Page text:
The month of Muharram reminds us of a few things:
- It is described by the Prophet (SAW) as “the sacred month of Allah.” It is one of the four months during which fighting is prohibited. They are:
- Dhul Qaida
- Dhul Hijjah
These three come consecutively to allow the pilgrims to come to Makkah for Hajj and then return to their homelands peacefully. The fourth month is Rajab, in the middle of the year. It was declared sacred as well to facilitate those who used to travel for performing Umrah.
- The 10th of Muharram (Ashura) is a day of fasting. It so happened that when the Prophet (SAW) came to Madinah, he found the Jews fasting on this day. When asked, they told him that the Prophet Musa (AS) was liberated from the subjugation of the Pharoah on that day. He was drowned with his armies in the sea while Musa (AS) and his followers were saved. They said that they fasted on 10th of Muharram as a token of thankfulness to Allah.
The Prophet (SAW) said: “We deserve more to fast that day to show reverence for Prophet Musa (AS) as well”. He then added: “If I am alive next year, I will fast a day before it or after it as well.” By fasting two days for Ashura, he showed that he was not following the Jewish traditions in its entirety.
- Muharram is the first month in the Hijri calendar which is from among the “First Ones” of Syyedina Umar bin Al-Khattab. During his caliphate, he noticed that letters sent by his governors bore the date and the month only, causing some confusion. So he consulted the Companions on how to set an annual calendar and many ideas were suggested. Some advised beginning the new Islamic calendar with the birth of the Prophet (SAW), or from the day he proclaimed prophethood or the day he left for Madinah. He liked the last suggestion. Thus, the Islamic calendar was set from the Hijrah of the Prophet from Makkah to Madinah.
- Muharram also reminds us of two great events of martyrdom. Syyidena Umar, the second Caliph was stabbed by Firuz Abu Lu’lu’a, a Persian slave, on 26th Dhul Hijjah of the 23rd year of Hijrah, while Umar was leading Fajr prayer. Three days later, he died of his wounds and his burial took place on 1st Muharram, 24th year of Hijrah. The second martyrdom is that of Syyidena Hussain ibn Ali (May Allah be pleased with both of them) on 10th Muharram, the year 61 of Hijrah at Karbala, near Kufa in Iraq. He, along with 72 family members and disciples, fought gallantly the forces of Ubaidullah bin Ziyad, the governor of Kufa during the caliphate of Yazid bin Mu’awiya. It was a very unfortunate event which was an outcome of a number of factors:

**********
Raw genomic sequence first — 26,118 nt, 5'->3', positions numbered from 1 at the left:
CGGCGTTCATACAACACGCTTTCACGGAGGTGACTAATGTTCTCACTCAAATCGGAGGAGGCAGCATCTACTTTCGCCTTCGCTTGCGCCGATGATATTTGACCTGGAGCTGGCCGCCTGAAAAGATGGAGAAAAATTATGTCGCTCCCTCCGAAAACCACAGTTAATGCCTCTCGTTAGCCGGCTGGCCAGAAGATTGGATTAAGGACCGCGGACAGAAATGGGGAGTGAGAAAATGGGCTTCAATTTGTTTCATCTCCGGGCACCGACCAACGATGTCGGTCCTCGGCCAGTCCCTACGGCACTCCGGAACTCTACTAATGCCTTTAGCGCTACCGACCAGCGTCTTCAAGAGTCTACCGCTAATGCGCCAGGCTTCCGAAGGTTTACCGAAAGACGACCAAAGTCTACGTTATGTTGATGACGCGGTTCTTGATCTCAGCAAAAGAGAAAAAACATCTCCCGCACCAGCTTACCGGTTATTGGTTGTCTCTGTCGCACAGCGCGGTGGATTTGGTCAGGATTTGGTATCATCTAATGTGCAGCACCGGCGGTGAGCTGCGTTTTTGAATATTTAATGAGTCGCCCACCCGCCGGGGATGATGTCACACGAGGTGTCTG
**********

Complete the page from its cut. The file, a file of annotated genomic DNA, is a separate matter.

- Yazid’s wish to acquire an oath of allegiance from dignitaries, like Hussain bin Ali, Abdullah bin Umar, Abdullah bin Zubair and Abdur Rahman bin Abu Bakr.
- Hussain’s journey towards Kufa in response to thousands of invitations from the people of Kufa, in spite of his elder’s advice not to proceed to Kufa.
- The killing of his emissary to Kufa, his cousin Muslim bin Aqil, and the subsequent betrayal of the people of Kufa.
- Ubaidullah bin Ziyad’s refusal of Hussain’s three offers to escape any bloodshed:
- To allow him to go back to Madinah.
- Or to allow him to proceed to the borders of the Islamic State where he could guard the frontiers.
- Or to let him go to Damascus where he could place his hand in the hand of Yazid.
Eventually he fought defending his honour and gave his blood as a testimony to the truth.
The question is: what should be our role in treating these events, especially the wars which witnessed the presence of the Companions on both sides, like that of “the Camel” between Syyedatina Aisha and Syyedina Ali, or that of Siffin between Ali and Mua’wiya (may Allah be pleased with them).
What we should do is to refrain from derogatory comments. Imam Shafi’i puts it in this way: “If Allah has saved our swords from being involved in those events, why should we not save our tongues from commenting upon them too.”
In the next section we will speak about those good relations, feelings of love and affection which were found among both the Ahl-ul-Bait and the Companions, the Khulafa in particular.